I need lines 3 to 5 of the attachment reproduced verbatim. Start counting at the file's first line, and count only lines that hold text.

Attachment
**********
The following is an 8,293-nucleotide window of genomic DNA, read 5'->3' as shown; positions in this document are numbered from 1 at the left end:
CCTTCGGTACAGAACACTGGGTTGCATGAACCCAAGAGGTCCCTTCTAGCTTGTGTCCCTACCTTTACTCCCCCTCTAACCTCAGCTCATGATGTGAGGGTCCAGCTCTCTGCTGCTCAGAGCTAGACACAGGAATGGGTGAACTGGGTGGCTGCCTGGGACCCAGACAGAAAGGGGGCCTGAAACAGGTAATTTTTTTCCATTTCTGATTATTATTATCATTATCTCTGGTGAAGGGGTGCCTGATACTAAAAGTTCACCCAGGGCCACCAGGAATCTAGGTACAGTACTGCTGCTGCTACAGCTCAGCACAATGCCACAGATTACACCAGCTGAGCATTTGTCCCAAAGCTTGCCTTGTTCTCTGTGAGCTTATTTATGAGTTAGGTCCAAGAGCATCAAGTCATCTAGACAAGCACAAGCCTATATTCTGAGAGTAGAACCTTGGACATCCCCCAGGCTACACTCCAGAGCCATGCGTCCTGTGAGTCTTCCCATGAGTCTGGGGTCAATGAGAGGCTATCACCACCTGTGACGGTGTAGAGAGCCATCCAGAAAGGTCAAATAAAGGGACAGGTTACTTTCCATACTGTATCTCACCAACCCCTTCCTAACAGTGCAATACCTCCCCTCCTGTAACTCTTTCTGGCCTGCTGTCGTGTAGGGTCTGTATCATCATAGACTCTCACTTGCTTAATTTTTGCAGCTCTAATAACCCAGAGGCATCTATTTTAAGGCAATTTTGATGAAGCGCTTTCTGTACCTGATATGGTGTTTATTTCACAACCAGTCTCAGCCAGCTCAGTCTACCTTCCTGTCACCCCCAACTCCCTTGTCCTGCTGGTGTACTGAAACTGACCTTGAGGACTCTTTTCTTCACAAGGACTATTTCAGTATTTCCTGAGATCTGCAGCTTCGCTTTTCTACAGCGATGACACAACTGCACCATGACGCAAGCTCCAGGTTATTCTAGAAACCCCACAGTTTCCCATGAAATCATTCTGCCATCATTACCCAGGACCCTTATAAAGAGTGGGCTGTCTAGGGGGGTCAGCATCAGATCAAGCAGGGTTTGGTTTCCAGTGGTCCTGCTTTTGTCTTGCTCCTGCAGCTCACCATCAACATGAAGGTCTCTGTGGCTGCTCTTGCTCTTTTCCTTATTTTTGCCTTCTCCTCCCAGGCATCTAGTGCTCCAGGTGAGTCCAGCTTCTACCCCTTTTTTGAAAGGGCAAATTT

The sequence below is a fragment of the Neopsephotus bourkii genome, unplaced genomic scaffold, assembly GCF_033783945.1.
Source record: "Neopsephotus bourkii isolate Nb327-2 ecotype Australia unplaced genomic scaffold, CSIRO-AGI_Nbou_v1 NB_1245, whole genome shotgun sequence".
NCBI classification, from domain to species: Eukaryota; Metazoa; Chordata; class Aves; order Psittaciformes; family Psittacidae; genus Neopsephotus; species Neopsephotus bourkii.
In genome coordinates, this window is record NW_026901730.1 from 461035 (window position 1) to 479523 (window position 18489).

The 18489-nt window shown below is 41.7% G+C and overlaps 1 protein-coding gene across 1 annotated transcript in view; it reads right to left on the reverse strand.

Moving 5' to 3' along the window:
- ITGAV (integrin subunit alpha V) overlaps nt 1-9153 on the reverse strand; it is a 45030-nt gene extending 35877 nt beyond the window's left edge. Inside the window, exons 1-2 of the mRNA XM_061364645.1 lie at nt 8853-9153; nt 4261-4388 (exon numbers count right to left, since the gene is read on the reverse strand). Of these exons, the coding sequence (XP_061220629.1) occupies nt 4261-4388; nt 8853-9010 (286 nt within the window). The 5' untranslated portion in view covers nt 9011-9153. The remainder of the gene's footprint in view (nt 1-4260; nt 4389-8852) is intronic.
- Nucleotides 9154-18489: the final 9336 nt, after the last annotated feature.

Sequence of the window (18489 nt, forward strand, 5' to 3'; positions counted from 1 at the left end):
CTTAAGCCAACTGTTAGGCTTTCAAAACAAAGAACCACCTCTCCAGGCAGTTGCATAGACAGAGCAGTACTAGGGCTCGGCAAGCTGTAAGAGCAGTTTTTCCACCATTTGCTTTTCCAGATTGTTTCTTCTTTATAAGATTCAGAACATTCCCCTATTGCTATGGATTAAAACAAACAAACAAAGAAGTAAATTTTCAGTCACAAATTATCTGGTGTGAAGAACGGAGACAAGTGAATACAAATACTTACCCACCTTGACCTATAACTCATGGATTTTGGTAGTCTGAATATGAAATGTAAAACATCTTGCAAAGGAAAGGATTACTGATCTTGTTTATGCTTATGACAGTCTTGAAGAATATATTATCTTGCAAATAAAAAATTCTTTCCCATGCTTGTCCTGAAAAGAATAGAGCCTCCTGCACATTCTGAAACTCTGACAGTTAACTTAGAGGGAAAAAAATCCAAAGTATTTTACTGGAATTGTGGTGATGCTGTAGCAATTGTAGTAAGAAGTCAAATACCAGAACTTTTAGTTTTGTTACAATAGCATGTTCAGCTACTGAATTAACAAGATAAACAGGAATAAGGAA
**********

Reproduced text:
The sequence below is a fragment of the Neopsephotus bourkii genome, unplaced genomic scaffold, assembly GCF_033783945.1.
Source record: "Neopsephotus bourkii isolate Nb327-2 ecotype Australia unplaced genomic scaffold, CSIRO-AGI_Nbou_v1 NB_1245, whole genome shotgun sequence".
NCBI classification, from domain to species: Eukaryota; Metazoa; Chordata; class Aves; order Psittaciformes; family Psittacidae; genus Neopsephotus; species Neopsephotus bourkii.